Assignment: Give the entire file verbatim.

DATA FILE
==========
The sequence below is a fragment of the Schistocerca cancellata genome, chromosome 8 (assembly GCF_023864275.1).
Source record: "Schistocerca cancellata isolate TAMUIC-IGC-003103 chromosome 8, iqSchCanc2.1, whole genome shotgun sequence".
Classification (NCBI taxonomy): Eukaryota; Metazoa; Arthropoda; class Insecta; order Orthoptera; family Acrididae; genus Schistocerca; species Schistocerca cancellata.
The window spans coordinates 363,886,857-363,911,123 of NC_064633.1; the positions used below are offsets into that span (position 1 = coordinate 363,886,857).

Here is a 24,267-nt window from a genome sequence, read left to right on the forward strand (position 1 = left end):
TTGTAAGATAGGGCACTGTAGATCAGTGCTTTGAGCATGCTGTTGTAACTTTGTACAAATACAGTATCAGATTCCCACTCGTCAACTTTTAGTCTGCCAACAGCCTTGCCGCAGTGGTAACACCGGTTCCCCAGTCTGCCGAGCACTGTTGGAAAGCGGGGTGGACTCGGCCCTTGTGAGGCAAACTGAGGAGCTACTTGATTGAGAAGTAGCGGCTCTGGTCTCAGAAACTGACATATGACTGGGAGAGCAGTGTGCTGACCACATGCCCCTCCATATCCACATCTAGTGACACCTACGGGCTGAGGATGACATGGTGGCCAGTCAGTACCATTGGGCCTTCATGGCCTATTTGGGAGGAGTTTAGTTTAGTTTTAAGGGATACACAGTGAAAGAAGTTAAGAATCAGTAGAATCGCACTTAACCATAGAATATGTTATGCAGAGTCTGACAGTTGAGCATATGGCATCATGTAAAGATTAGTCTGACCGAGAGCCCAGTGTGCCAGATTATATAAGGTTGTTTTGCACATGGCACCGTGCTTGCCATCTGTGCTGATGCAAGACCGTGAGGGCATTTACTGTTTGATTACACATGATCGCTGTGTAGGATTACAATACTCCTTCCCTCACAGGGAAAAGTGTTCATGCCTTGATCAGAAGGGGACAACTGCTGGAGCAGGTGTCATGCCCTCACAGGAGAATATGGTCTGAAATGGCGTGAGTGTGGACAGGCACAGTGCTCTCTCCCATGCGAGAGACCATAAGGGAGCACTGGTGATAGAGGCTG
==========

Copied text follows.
The sequence below is a fragment of the Schistocerca cancellata genome, chromosome 8 (assembly GCF_023864275.1).
Source record: "Schistocerca cancellata isolate TAMUIC-IGC-003103 chromosome 8, iqSchCanc2.1, whole genome shotgun sequence".
Classification (NCBI taxonomy): Eukaryota; Metazoa; Arthropoda; class Insecta; order Orthoptera; family Acrididae; genus Schistocerca; species Schistocerca cancellata.
The window spans coordinates 363,886,857-363,911,123 of NC_064633.1; the positions used below are offsets into that span (position 1 = coordinate 363,886,857).

Here is a 24,267-nt window from a genome sequence, read left to right on the forward strand (position 1 = left end):
TTGTAAGATAGGGCACTGTAGATCAGTGCTTTGAGCATGCTGTTGTAACTTTGTACAAATACAGTATCAGATTCCCACTCGTCAACTTTTAGTCTGCCAACAGCCTTGCCGCAGTGGTAACACCGGTTCCCCAGTCTGCCGAGCACTGTTGGAAAGCGGGGTGGACTCGGCCCTTGTGAGGCAAACTGAGGAGCTACTTGATTGAGAAGTAGCGGCTCTGGTCTCAGAAACTGACATATGACTGGGAGAGCAGTGTGCTGACCACATGCCCCTCCATATCCACATCTAGTGACACCTACGGGCTGAGGATGACATGGTGGCCAGTCAGTACCATTGGGCCTTCATGGCCTATTTGGGAGGAGTTTAGTTTAGTTTTAAGGGATACACAGTGAAAGAAGTTAAGAATCAGTAGAATCGCACTTAACCATAGAATATGTTATGCAGAGTCTGACAGTTGAGCATATGGCATCATGTAAAGATTAGTCTGACCGAGAGCCCAGTGTGCCAGATTATATAAGGTTGTTTTGCACATGGCACCGTGCTTGCCATCTGTGCTGATGCAAGACCGTGAGGGCATTTACTGTTTGATTACACATGATCGCTGTGTAGGATTACAATACTCCTTCCCTCACAGGGAAAAGTGTTCATGCCTTGATCAGAAGGGGACAACTGCTGGAGCAGGTGTCATGCCCTCACAGGAGAATATGGTCTGAAATGGCGTGAGTGTGGACAGGCACAGTGCTCTCTCCCATGCGAGAGACCATAAGGGAGCACTGGTGATAGAGGCTG